Should the market carry its summer momentum into fall and 2013, we will consider taking more risk off the table. That's because, so far, earnings are not rising to support the pop in stocks - they have done this relentlessly since 2009. As investors return from summer break, stocks will need a lot more volume and conviction to move the market higher and that will be easier said than done.
There are no guarantees. But if the stock prices and earnings continue moving apart, the 2009-12 bull market could be reaching its end. More stimulus appears imminent and history tells us that stocks could get another boost; don't fight the Fed. However, in my opinion, this is not a time to bet the farm. Our moderate portfolios now hold upwards of 30% cash and our commodities exposure to Gold and Agriculture are growing to maximum tolerances. Some consumer staples and utilities have declined thus increasing opportunity for yield; assuming a risk-off trade materializes, those declines can quickly be erased.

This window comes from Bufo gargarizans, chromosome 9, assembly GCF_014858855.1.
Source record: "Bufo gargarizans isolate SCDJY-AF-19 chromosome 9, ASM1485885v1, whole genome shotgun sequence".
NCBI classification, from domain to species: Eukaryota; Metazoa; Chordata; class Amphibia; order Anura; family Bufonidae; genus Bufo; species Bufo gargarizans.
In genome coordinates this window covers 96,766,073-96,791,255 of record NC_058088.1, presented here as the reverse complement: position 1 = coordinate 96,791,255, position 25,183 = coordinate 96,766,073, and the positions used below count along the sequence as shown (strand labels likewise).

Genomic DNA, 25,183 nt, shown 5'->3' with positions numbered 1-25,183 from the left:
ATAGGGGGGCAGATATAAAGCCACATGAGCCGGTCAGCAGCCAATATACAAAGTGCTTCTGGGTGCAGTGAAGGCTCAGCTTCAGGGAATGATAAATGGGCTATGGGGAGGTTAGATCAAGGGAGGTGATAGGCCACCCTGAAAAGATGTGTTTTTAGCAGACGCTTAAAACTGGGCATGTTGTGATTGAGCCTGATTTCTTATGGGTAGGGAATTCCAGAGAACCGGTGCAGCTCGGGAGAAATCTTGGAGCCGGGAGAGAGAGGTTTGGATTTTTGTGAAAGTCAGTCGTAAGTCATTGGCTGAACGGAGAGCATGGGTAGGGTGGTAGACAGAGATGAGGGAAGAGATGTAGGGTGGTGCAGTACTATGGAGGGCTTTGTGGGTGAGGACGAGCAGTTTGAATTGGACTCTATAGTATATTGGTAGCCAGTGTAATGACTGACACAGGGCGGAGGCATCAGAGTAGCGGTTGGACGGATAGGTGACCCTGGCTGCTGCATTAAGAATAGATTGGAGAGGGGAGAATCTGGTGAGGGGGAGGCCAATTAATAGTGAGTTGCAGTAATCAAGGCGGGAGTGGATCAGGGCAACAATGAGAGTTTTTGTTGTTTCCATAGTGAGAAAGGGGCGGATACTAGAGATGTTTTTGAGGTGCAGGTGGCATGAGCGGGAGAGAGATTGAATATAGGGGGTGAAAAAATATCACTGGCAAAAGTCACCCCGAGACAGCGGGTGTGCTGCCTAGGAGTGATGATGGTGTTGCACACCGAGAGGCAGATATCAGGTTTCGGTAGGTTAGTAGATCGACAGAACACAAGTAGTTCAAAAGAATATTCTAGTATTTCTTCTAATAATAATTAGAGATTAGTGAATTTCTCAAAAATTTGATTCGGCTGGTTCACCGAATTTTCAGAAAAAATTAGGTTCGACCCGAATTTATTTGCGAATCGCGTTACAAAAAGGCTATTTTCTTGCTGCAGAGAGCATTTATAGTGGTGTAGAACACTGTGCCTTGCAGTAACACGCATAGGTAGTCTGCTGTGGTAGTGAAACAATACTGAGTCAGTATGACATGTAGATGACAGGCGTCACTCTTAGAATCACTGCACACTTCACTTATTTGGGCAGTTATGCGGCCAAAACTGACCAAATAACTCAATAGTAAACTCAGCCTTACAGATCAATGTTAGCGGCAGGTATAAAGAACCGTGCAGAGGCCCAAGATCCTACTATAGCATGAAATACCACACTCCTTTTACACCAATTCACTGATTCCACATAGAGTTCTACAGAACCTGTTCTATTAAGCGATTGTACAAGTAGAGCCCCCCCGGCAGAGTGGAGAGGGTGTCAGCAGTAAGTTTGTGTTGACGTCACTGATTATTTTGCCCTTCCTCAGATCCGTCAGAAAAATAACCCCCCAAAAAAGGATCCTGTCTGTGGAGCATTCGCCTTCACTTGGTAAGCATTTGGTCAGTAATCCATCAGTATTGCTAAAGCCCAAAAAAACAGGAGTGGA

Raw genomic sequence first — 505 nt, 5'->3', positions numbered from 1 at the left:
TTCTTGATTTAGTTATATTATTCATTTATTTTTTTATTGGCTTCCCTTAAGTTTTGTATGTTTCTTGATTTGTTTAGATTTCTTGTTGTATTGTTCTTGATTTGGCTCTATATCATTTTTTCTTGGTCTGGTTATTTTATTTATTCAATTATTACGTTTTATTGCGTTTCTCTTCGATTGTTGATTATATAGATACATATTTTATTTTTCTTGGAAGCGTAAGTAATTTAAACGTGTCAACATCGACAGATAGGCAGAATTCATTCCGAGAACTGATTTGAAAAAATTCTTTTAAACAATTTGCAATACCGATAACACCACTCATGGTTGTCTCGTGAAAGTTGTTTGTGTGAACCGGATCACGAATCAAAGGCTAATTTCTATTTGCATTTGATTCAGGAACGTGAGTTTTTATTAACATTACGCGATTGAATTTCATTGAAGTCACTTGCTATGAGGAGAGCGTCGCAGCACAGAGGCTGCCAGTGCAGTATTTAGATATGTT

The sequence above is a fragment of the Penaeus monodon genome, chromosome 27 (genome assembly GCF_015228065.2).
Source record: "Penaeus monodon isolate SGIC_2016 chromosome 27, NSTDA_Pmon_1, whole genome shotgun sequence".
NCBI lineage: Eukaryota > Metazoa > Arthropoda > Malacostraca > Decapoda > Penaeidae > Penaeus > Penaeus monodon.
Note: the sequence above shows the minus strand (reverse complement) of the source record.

Disclosure: I have no positions in any stocks mentioned, and no plans to initiate any positions within the next 72 hours.
Additional disclosure: This information does not constitute a recommendation of any kind. All information contained herein is for informational purposes only and does not constitute a solicitation or offer to sell securities or investment advisory services.